363 views | Akpan Akata | April 6, 2021
Security experts with the Institute for Security Studies (ISS) are warning that a flourishing gold mining economy in Kayes, Mali, is offering violent extremist groups an opportunity to expand their membership and reach.
ISS Senior Researcher, Fahiraman Rodrigue Koné, and the Institute’s Research Officer in Bamako, Nadia Adam, said last April 9, al-Qaeda-affiliated groups operating in the Sahel attacked a security and customs post on the Bamako-Kayes road in Mali’s western Kayes region. Four months later, on 5 August, groups attacked another post located on the Nioro-Kayes stretch.
‘’These and other incidents signal that the region, which borders Guinea, Mauritania and Senegal, is increasingly becoming a hotbed of extremist violence. On February 8, 2021, Senegalese authorities announced that they had dismantled a katiba Macina support cell, in the border town of Kidira, just across the border from Kayes’’, they state in ISS Today, a newsletter of the Institute.
The rest of their testimony goes thus: While Western Mali largely remains off the radar for stabilisation efforts, emerging trends suggest that violent extremist groups have identified this region’s strategic value. With an estimated 77% of Mali’s gold production, the Kayes region could be a windfall for them.
The industry is central to Mali’s economy as it provides 75% of export revenues, 25% of the country’s budget, and 8% of the country’s gross domestic product.
ISS research in Kayes shows long-standing vulnerabilities linked to the gold mining industry that extremists could exploit – not just to implant themselves in the region but to expand into Guinea and Senegal.
Earlier ISS research in the tri-border Liptako-Gourma region, straddling northern Burkina, southern Mali and western Niger, shows that groups operating in the Sahel are already tapping into gold mining. This helps them obtain the financial, logistical and operational resources needed to carry out attacks and sustain themselves.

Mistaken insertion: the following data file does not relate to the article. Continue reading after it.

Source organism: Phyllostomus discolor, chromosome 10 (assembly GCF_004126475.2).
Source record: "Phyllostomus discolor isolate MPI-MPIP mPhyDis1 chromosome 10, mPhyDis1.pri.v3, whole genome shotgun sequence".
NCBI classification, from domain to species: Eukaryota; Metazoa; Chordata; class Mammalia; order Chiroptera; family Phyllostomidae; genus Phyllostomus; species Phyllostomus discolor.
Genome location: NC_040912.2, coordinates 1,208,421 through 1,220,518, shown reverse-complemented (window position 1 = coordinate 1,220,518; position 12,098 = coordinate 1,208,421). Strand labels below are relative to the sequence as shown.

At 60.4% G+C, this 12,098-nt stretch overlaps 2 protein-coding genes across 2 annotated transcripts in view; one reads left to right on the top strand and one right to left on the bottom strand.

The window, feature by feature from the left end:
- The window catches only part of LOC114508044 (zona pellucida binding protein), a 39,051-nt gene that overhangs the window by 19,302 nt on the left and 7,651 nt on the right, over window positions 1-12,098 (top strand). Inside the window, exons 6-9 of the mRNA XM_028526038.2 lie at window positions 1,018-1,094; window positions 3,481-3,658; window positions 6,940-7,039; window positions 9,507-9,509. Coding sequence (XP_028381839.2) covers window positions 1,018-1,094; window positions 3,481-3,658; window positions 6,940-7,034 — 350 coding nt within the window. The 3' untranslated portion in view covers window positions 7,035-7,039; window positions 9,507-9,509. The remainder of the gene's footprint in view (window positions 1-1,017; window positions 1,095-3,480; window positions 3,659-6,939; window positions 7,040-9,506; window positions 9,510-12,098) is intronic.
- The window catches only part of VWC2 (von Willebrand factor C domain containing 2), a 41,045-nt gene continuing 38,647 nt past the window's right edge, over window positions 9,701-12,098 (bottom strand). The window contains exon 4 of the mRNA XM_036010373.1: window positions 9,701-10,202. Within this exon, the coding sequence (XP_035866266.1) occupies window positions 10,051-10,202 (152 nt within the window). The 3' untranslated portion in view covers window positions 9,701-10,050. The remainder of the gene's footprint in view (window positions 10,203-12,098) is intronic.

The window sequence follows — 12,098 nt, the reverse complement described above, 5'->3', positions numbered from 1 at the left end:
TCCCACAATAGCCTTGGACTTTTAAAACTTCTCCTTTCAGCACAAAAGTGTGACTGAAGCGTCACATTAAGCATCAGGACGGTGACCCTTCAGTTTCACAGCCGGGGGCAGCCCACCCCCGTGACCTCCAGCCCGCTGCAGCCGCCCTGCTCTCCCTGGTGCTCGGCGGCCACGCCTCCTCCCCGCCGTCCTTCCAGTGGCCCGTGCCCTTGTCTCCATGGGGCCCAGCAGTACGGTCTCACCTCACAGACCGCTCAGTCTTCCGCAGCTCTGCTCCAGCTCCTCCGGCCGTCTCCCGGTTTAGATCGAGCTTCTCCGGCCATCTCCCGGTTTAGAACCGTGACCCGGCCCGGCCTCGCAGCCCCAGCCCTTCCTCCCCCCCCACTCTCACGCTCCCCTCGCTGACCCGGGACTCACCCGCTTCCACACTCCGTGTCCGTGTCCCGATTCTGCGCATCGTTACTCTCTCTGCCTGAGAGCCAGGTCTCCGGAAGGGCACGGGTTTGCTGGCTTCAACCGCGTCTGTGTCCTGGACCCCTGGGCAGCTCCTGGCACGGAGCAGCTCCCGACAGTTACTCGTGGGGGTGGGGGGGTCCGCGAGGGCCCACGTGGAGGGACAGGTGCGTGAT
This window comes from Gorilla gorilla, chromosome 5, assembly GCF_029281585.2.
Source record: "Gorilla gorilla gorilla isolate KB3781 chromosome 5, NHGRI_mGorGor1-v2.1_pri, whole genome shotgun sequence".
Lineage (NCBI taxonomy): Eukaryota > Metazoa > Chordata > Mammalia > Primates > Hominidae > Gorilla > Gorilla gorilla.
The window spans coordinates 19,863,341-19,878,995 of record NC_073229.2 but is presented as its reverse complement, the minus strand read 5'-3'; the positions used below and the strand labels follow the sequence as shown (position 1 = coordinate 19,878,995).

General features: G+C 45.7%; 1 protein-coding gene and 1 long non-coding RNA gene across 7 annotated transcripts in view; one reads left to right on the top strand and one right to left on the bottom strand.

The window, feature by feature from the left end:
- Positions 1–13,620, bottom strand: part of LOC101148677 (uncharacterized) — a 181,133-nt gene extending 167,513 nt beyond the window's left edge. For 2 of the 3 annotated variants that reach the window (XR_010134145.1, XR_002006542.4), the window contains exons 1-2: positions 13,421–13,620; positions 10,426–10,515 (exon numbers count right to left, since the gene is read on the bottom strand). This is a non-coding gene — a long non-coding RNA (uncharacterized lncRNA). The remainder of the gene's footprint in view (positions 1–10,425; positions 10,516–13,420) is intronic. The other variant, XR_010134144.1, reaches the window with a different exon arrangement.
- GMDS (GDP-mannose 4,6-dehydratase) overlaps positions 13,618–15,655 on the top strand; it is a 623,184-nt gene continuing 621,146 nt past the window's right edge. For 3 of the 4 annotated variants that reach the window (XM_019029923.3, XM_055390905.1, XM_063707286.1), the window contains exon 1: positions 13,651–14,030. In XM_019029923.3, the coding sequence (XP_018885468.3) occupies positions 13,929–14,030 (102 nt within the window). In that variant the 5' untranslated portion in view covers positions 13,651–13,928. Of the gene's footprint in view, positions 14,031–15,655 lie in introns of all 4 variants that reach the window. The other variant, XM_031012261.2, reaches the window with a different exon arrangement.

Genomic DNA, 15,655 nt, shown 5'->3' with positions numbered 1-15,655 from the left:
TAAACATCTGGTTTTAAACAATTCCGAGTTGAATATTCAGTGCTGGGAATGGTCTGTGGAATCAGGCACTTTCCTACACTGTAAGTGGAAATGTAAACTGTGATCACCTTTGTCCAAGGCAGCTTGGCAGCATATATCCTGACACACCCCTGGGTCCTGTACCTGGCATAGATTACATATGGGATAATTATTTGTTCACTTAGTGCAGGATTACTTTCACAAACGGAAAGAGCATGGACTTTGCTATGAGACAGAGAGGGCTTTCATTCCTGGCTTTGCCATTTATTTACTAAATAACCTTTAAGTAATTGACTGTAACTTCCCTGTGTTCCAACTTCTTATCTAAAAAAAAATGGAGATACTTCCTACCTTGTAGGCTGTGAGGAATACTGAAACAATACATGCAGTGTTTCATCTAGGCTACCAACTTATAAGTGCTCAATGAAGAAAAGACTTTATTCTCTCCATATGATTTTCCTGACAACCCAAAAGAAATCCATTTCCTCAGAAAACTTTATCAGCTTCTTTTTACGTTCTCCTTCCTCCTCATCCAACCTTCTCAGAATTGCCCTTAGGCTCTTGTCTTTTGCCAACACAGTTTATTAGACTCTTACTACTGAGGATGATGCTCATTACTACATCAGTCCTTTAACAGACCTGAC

They do so partly by exploiting popular resentment, among other challenges, linked to government management of the mining sector. This enables them to recruit new members, gain communities’ support, and expand their operational reach.
Despite the Kayes situation, stakeholders have primarily focused on preventing and countering violent extremism in Mali’s northern and central regions. These regions remain relevant, but the west needs urgent attention too.
Regardless of government regulation efforts, most artisanal mining sites in the region continue to operate illegally. The sector is controlled by traditional leaders who aren’t always fully aware of violent extremists’ implantation strategies through the control of local resources.
Artisanal gold mining in the region is anchored in cross-border trafficking. Traditional miners told ISS Today that chemicals used in mining (cyanide and mercury) and several narcotic drugs were brought to the region through illegal networks operating from Benin, Burkina Faso, Ghana, Morocco, Senegal and Togo. These multiple, generally loose networks could serve as conduits in the illicit gold trade, helping fund the violent extremists.
Violent extremist groups also use social tensions and frustrations linked to local land disputes – a grievance that has formed fertile ground for them to take hold elsewhere in the Sahel. Local communities resent the government for allocating them land they argue has fewer gold deposits than those the state gives to mining companies.
Several artisanal sites open onto the perimeters of industrial mines with the support of community leaders. Miners are often forcibly evicted by defence and security forces, resulting in violent clashes. This has nurtured perceptions of the state favouring industrial mining companies.
Communities in the Kayes region also feel neglected and marginalised. Despite the region’s rich natural resources and the resulting income for the national economy, infrastructure is poor, and basic social services scarce. Successive governments have made little investment in roads, health, education and electricity supply.
Feeling resentful, communities increasingly resort to violence as a form of dispute resolution and challenge the Malian state’s legitimacy. Violent clashes such as the 2018 conflict in Kéniéba illustrate this trend. One person died, official buildings were burnt and the town was left paralysed for three days.
Such incidents offer a potential entry point for recruitment and implantation by violent extremist groups keen on expanding their folds. A young resident in the region told ISS Today: ‘If the jihadists come at 3pm and offer us [an opportunity] to exploit the industrial mine perimeters, we will join them at 4pm.’
To prevent what’s happening in the country’s north and centre from spreading, Mali’s government and its partners should pay particular attention to this area of the west.
Preliminary research shows that this requires tackling governance and development deficits, particularly the lack of basic social services. Mali’s government should involve communities early in the process of granting mining permits to industrial mining companies.
It must prioritise negotiation in conflict situations over the use of force. And finally, the collaboration between security and defence forces and community actors responsible for the security reviews of artisanal gold mining sites should be reinforced.